Title: Chemical Carcinogens in the Athabasca River: The Alberta Oil Sands and Increasing Cancer Rates
Client: University of Dundee, Masters thesis
Date: August 2014
Tools: Maya Autodesk, After Effects CC, Audition CC, Photoshop CC
Format: Animation, project stills and pamphlet, research booklet
Audience: The general public, politicians, and researchers; intended to raise awareness and interest in the field.
There is a lot of concern that the increased cancer rates around the Athabasca oil sands in Alberta (where I grew up) are a result of Polycyclic Aromatic Hydrocarbons (PAHs). Recent scholarship details increasing levels of PAHs in the Athabasca River and its tributaries. The link between PAH and cancers is widely established. This brief animation presents these issues to the public, depicting the complex events underlying the pathophysiology specific to the types of cancers associated with increased PAHs.
How do I represent complex and dry scientific information while also communicating the urgency of the situation? How to do that without alienating individuals without a scientific background, while at the same time not simplifying it to a degree at which the information I was initially trying to convey gets lost?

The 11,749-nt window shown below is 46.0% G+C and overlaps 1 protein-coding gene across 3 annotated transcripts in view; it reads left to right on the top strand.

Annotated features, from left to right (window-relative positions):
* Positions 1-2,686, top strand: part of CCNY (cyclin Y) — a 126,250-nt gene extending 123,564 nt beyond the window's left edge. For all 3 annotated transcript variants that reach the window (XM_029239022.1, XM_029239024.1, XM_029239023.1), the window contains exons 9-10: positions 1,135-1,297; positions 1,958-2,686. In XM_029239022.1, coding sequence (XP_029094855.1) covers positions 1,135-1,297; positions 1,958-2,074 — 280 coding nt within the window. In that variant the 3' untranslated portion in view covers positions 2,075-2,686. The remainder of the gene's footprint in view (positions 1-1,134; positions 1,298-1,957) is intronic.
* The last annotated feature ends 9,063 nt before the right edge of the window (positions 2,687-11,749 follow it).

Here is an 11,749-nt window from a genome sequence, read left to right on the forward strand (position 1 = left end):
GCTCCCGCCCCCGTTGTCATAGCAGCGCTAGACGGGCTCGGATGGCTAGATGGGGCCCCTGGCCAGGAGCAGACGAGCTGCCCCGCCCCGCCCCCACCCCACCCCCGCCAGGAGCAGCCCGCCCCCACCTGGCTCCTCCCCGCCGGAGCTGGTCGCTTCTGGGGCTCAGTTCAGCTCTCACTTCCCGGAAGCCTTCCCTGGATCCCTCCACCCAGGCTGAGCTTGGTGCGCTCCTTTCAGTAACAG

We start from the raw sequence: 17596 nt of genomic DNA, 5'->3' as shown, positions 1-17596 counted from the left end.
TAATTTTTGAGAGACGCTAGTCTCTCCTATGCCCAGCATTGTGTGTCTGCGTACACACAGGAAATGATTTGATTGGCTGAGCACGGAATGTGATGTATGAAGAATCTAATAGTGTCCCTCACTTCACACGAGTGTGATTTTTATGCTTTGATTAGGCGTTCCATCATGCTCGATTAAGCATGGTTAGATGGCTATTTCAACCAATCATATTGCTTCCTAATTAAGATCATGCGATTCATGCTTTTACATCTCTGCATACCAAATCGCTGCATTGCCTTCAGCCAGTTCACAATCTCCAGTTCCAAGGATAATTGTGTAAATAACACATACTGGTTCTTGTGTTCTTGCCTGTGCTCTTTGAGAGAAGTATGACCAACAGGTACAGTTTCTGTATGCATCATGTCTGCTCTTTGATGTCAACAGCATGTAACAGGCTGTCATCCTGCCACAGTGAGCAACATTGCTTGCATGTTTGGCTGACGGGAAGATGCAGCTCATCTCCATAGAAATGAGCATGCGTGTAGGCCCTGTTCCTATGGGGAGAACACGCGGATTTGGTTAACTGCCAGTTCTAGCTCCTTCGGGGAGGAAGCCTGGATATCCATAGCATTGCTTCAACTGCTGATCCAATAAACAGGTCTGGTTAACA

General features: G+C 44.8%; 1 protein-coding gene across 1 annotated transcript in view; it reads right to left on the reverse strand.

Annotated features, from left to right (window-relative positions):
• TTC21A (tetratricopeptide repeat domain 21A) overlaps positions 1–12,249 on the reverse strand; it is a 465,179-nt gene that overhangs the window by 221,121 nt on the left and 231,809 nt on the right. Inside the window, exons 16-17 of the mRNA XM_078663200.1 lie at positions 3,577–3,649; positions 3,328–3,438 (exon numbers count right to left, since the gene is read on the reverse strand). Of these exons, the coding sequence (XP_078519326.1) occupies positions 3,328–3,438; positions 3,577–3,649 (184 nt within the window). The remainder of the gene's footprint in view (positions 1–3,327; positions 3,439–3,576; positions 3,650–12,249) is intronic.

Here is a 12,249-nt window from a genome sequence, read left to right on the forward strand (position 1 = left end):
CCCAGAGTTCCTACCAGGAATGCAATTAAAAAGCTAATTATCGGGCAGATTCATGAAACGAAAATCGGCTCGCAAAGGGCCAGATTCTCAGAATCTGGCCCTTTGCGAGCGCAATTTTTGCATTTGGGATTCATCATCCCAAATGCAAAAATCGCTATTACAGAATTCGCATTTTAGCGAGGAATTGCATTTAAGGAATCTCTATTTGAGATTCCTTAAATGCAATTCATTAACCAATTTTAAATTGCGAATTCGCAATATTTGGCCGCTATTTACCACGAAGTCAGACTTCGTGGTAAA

Research was conducted over a one-month period and consisted of identifying the fundamental science behind naturally occurring levels of carcinogens as well as an investigation of oil and bitumen extraction and how contaminants most commonly enter the human body.
Scientific learning tools, such as 3D animation, can offer an alternative method through which scientists and activists can communicate the key scientific concepts at the centre of this difficult and urgent issue. This project, unlike many others I’ve worked on, was exciting in that I was able to obtain feedback from the individuals for whom the animation was intended. It gave me a much greater insight into how to translate or represent information. My project provided support for the use of new technologies, specifically computer animation, for instruction and public engagement.
Sample Figure. Good vs. Poor Biology Responses
These two graphs show a possible bias for individuals who described themselves to have very poor or poor understanding of cell biology. Overall, this could suggest that the information presented was not at an appropriate level for individuals unframiliar with the common language of cells. Individuals who had at least a good understanding of biology had an overall more positive experience viewing the animation.